Photo by OlyaKobruseva on Unsplash

By Liz Crowe

Ah, February… there you are with your hearts, flowers, chocolates, expensive dinner dates, and fancy, overthought cocktails. I see you. And I’m about to teach the loyal Booze 101 readers what kind of extras to have on hand in order to make you — the cocktails, that is. Not the hearts, flowers, chocolates, or dinner dates.

I’m not here with recipes, but I can recommend a few sites for that later. First, let’s talk about those fancy bottles sitting at the bar that only get used every now and then, and why you should consider keeping one or five of them in your home bar arsenal. Some of these names you will recognize, some you won’t. Some are both beautifully packaged and contain something necessary inside, while some of the options I’ll share with you are too beautifully packaged not to have around.

We’re going to break them down by flavor, since that’s the only real reason to have any of these in your home bar. But what, exactly, IS a “liqueur” and why is it spelled so funny?

A “liqueur” is a liquor, but a “liquor” is not a liqueur. 

That’s not terribly helpful, is it? Allow me to explain. “Liquor” is a word used to describe any distilled beverage. A “liqueur” (which took me a while to speel right!) is a sweetened version of a liquor. Liqueurs are flavored with oil or via another method, and are primarily used as mixers, unless you’re like me and prefer your Bailey’s poured over ice cream. (Did I say that out loud? Not sure I meant to).

I don’t know why it’s spelled that way other than it’s French for “liquor,” which means “dissolved” or “liquified.” Or, in my case, “That which sweetens the drink so much you forget it’s liquor and then you’re sad the next day. See also: Mint Juleps.”

But enough etymology. Let’s talk flavors. Liqueurs can be broken down into a few basic profiles, coffee being one of the most popular. This encompasses several old favorites, including Kahlúa and the ever-popular Jägermeister. Me? I still have scent-induced nightmares over that last one, vis á vis a college experience gone wrong. Jäger (for short) is technically an herbal digestif, meant to be consumed in small amounts after a giant, meat-filled meal. But you won’t catch me using it for that.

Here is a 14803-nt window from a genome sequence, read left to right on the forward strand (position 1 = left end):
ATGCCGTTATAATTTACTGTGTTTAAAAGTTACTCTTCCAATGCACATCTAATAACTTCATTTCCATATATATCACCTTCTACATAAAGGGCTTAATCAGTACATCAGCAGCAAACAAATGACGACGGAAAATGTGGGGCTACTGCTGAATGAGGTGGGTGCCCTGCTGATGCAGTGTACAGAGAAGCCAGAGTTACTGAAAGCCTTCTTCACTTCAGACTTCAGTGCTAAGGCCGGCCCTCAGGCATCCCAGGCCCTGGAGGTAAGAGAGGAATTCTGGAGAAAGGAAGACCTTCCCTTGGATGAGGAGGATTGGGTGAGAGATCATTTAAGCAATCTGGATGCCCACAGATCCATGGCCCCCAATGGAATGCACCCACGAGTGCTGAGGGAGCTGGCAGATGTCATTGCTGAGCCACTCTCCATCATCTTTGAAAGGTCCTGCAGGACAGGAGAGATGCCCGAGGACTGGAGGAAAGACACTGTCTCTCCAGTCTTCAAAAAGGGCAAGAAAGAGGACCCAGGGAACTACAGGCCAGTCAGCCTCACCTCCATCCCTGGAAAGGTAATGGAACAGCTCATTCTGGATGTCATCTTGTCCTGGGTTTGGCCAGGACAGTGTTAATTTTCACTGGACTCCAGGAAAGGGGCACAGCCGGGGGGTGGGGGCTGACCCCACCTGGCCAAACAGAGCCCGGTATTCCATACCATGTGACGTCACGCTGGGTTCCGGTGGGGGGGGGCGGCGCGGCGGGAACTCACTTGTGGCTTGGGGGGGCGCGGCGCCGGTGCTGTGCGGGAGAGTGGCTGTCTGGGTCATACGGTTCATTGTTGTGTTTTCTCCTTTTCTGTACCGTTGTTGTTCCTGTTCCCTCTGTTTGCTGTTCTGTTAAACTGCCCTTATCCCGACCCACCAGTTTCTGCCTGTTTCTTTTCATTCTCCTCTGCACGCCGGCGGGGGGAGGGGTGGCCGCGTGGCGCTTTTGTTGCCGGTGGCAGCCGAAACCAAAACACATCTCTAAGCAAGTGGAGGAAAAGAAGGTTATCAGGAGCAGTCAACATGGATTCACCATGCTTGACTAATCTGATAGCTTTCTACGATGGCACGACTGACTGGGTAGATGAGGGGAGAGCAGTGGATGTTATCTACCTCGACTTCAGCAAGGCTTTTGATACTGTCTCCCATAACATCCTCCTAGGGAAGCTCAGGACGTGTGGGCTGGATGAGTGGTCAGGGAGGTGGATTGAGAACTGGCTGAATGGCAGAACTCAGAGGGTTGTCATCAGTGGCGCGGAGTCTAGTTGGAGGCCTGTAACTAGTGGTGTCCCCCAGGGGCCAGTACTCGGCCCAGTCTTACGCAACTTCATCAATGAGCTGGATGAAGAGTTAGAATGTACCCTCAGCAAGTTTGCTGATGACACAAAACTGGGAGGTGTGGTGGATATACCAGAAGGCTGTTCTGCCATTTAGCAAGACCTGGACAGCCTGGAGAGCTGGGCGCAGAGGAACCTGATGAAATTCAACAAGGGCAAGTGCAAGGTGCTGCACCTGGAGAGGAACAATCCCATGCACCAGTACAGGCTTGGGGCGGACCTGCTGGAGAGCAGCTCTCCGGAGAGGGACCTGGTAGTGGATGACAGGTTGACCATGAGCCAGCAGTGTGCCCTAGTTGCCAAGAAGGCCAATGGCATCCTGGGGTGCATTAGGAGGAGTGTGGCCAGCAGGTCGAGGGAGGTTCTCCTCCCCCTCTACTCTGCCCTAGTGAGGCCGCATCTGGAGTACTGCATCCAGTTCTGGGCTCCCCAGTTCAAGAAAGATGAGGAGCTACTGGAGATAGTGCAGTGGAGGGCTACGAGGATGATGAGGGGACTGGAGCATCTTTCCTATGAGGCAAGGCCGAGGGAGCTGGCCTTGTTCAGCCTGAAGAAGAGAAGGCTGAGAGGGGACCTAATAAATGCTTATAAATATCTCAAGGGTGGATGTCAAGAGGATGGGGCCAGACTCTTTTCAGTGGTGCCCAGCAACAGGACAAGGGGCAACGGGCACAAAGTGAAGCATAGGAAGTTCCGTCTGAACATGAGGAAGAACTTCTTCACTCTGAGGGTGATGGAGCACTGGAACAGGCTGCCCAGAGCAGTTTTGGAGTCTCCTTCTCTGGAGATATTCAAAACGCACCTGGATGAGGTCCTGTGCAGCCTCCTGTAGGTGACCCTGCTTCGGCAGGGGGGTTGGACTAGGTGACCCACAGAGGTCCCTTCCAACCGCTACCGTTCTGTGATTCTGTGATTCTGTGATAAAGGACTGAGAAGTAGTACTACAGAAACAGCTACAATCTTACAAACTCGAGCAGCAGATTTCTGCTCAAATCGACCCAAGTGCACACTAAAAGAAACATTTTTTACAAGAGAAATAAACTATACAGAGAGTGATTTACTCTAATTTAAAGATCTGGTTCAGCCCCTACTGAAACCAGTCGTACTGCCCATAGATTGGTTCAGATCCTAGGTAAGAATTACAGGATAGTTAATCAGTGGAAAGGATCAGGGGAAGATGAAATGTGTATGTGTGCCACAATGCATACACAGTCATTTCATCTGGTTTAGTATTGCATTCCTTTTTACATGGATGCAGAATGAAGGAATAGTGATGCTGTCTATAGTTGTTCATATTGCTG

There are a couple of new options out there now that are worth a try if coffee-flavored, sweetened liquor is your bag. Mr. Black Cold Brew Coffee Liqueur may sound like the ultimate hipster reference, but it’s a real thing and growing in popularity amongst mixologists. One not quite as new (or hip), but definitely newer than Kahlúa, is St. George’s NOLA Coffee Liqueur. Because I’m here for you and you count on me for such things, I can assure you that Mr. Black makes a killer White Russian (regardless of what the Dude may say, as he abides. Big Lebowski, anyone?).

On the opposite end of the “When to drink it” scale is the Aperitivo, meant to be consumed prior to a meal to promote one’s appetite. In this group, we can count all those bitters that are gaining on the whole cold brew coffee liqueur thing in terms of Hipster Bona Fides. If you’re a loyal reader — and I know that you are, because you’ve made it this far — you’ll recall that when I toured a few of Ann Arbor’s iconic cocktail bars a million years ago, that “bitter” was the Thing to Add in most of the drinks I sampled. Campari is the flagship in this category, for which we can thank for the Negroni — one of those truly “acquired taste” or “you love it or you despise it” kinds of drinks. Not to be outdone in current popularity is the Aperol Spritz, which is a less bitter cousin of the Negroni, made from (you guessed it) Aperol bitters. If I were to advise choosing one of these for your home bar enjoyment, I’d recommend sticking with Aperol, as it’s a fair bit less bitter.

Remember when I said some of these liqueurs are worth it for the way the bottle looks? St. Germaine is one of these. It’s in the elderflower flavor group, which is growing crowded as more people gain a taste for it, and the bottle is strikingly attractive — a nice addition to any home bar. As for other options, I sampled both Bitter Truth Elderflower Liqueur (Germany) and Fiorente (Italy), which was the least sweet of the options. Elderflower itself is pear-like and floral, and I am here to tell you right now: Your next brunch cocktail should be champagne (or one of the mid-sweet sparkling wines) and St. Germaine. Trust me on this one. You’ll never glance at orange juice again.

Next up on the flavor-go-round is bananas — as in banana liqueur. I’m told by the sort of mixologists I trust that banana is one of the most mixable flavors out there. Who knew? As for bottles of this to keep around, find yourself a bottle of Bols Crème de Banana, Tempus Fugit Crème de Banana, or 99 Bananas (which is actually banana-flavored schnapps). There are plenty of fun new cocktails to try with it, so you’re not stuck with a Bahama Mama or a daiquiri unless you love those — and if so, more power to you, this is a judgement-free zone.

Finally, we reach a catch-all category of necessary liqueur bottles, or what I like to call the “Why Nots?”